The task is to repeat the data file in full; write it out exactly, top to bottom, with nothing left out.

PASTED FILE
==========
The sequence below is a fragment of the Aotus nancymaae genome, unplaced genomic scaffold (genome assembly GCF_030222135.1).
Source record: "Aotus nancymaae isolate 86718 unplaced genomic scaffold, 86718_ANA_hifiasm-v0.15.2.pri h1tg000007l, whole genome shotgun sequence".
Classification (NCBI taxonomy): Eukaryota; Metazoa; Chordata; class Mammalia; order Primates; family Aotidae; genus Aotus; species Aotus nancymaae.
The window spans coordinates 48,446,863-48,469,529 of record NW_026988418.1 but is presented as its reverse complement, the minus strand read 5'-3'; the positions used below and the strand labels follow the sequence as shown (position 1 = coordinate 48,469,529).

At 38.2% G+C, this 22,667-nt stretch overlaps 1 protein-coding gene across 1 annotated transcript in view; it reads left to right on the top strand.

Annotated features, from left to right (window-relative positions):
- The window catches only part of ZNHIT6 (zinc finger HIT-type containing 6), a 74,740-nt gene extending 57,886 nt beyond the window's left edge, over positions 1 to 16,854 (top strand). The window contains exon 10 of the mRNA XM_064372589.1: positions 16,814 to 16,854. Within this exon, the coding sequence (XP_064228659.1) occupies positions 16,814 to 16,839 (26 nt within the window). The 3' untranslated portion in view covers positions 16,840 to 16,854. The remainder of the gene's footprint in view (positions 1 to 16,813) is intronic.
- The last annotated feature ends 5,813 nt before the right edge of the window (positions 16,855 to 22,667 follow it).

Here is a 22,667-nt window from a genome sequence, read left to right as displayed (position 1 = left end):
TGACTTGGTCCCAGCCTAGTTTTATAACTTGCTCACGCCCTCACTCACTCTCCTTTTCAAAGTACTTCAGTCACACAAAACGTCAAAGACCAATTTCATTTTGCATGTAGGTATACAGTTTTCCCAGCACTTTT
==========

The sequence below is a fragment of the Aotus nancymaae genome, unplaced genomic scaffold (genome assembly GCF_030222135.1).
Source record: "Aotus nancymaae isolate 86718 unplaced genomic scaffold, 86718_ANA_hifiasm-v0.15.2.pri h1tg000007l, whole genome shotgun sequence".
Classification (NCBI taxonomy): Eukaryota; Metazoa; Chordata; class Mammalia; order Primates; family Aotidae; genus Aotus; species Aotus nancymaae.
The window spans coordinates 48,446,863-48,469,529 of record NW_026988418.1 but is presented as its reverse complement, the minus strand read 5'-3'; the positions used below and the strand labels follow the sequence as shown (position 1 = coordinate 48,469,529).

At 38.2% G+C, this 22,667-nt stretch overlaps 1 protein-coding gene across 1 annotated transcript in view; it reads left to right on the top strand.

Annotated features, from left to right (window-relative positions):
- The window catches only part of ZNHIT6 (zinc finger HIT-type containing 6), a 74,740-nt gene extending 57,886 nt beyond the window's left edge, over positions 1 to 16,854 (top strand). The window contains exon 10 of the mRNA XM_064372589.1: positions 16,814 to 16,854. Within this exon, the coding sequence (XP_064228659.1) occupies positions 16,814 to 16,839 (26 nt within the window). The 3' untranslated portion in view covers positions 16,840 to 16,854. The remainder of the gene's footprint in view (positions 1 to 16,813) is intronic.
- The last annotated feature ends 5,813 nt before the right edge of the window (positions 16,855 to 22,667 follow it).

Here is a 22,667-nt window from a genome sequence, read left to right as displayed (position 1 = left end):
TGACTTGGTCCCAGCCTAGTTTTATAACTTGCTCACGCCCTCACTCACTCTCCTTTTCAAAGTACTTCAGTCACACAAAACGTCAAAGACCAATTTCATTTTGCATGTAGGTATACAGTTTTCCCAGCACTTTT